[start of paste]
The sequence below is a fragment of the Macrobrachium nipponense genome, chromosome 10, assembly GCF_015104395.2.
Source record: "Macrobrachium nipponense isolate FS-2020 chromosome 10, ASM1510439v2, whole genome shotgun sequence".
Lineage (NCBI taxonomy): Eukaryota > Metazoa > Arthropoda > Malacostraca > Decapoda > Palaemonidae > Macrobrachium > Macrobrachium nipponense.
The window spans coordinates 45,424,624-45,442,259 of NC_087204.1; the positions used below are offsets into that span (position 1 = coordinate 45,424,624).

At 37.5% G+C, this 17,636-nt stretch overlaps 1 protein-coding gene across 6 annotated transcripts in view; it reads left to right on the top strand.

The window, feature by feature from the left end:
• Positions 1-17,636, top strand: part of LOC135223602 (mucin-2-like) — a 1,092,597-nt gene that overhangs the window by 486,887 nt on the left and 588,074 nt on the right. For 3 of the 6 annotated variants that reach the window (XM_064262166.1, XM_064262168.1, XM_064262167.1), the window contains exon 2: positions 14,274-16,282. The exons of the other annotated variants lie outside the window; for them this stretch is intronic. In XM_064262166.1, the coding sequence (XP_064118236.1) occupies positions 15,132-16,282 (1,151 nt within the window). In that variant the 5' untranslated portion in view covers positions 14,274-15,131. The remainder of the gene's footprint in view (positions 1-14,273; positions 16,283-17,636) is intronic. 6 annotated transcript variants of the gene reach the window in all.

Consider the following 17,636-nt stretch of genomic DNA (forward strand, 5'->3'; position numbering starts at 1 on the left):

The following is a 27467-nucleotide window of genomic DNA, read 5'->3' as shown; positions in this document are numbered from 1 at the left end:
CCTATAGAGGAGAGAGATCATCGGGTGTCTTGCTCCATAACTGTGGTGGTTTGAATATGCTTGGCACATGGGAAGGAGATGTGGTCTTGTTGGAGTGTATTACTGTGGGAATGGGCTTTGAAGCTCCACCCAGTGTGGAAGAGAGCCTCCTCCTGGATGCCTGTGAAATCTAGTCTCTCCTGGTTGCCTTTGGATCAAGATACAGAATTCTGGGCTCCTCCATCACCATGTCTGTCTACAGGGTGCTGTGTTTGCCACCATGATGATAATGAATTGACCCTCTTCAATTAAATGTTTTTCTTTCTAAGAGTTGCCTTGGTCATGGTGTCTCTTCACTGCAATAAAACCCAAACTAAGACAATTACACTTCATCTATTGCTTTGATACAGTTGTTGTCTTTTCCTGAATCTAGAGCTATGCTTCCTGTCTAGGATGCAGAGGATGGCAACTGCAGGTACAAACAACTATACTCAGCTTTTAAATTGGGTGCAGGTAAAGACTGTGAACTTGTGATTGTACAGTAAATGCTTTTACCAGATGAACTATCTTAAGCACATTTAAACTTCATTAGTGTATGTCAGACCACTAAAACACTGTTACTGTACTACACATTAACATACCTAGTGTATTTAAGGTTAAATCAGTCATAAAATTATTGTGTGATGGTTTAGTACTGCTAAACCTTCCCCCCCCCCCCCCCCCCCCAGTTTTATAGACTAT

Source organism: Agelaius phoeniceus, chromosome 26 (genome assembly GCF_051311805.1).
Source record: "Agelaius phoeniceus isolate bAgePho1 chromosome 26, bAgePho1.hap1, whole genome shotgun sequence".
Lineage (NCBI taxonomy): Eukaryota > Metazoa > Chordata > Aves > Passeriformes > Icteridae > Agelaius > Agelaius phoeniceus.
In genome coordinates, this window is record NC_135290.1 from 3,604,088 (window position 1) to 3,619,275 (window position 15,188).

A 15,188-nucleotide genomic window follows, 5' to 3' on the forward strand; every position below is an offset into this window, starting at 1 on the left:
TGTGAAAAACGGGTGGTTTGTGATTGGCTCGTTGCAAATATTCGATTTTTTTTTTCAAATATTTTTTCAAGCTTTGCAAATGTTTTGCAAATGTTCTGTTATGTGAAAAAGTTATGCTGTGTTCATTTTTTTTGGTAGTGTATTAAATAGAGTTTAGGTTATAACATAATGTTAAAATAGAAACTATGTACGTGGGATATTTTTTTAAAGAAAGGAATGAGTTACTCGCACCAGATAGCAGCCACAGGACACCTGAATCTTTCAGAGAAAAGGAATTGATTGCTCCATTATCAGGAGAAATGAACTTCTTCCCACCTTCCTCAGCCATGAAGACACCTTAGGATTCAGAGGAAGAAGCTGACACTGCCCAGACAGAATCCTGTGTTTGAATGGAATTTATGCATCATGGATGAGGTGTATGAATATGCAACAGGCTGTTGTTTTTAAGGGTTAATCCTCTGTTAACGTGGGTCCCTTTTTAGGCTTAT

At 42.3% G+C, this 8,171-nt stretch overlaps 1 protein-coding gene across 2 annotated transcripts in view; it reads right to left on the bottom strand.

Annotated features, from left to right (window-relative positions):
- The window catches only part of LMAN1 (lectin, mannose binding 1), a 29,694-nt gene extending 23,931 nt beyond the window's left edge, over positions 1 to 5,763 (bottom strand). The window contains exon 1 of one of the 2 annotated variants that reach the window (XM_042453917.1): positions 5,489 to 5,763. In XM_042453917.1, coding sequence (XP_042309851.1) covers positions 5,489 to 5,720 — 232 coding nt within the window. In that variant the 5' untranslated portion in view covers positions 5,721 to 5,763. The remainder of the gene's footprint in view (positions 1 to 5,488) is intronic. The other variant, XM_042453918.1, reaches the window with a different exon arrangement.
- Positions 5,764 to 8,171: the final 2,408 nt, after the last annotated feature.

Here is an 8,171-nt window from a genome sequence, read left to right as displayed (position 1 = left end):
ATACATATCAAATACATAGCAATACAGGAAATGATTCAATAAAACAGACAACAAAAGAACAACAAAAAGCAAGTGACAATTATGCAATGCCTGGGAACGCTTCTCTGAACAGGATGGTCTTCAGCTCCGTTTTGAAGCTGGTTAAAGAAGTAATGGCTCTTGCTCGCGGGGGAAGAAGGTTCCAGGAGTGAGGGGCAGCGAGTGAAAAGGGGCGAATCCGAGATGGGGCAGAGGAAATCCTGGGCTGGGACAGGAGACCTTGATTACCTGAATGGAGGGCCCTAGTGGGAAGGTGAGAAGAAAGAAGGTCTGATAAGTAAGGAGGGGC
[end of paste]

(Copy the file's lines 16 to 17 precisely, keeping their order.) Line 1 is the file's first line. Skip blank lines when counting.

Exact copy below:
TGTGAAAAACGGGTGGTTTGTGATTGGCTCGTTGCAAATATTCGATTTTTTTTTTCAAATATTTTTTCAAGCTTTGCAAATGTTTTGCAAATGTTCTGTTATGTGAAAAAGTTATGCTGTGTTCATTTTTTTTGGTAGTGTATTAAATAGAGTTTAGGTTATAACATAATGTTAAAATAGAAACTATGTACGTGGGATATTTTTTTAAAGAAAGGAATGAGTTACTCGCACCAGATAGCAGCCACAGGACACCTGAATCTTTCAGAGAAAAGGAATTGATTGCTCCATTATCAGGAGAAATGAACTTCTTCCCACCTTCCTCAGCCATGAAGACACCTTAGGATTCAGAGGAAGAAGCTGACACTGCCCAGACAGAATCCTGTGTTTGAATGGAATTTATGCATCATGGATGAGGTGTATGAATATGCAACAGGCTGTTGTTTTTAAGGGTTAATCCTCTGTTAACGTGGGTCCCTTTTTAGGCTTAT

At 42.3% G+C, this 8,171-nt stretch overlaps 1 protein-coding gene across 2 annotated transcripts in view; it reads right to left on the bottom strand.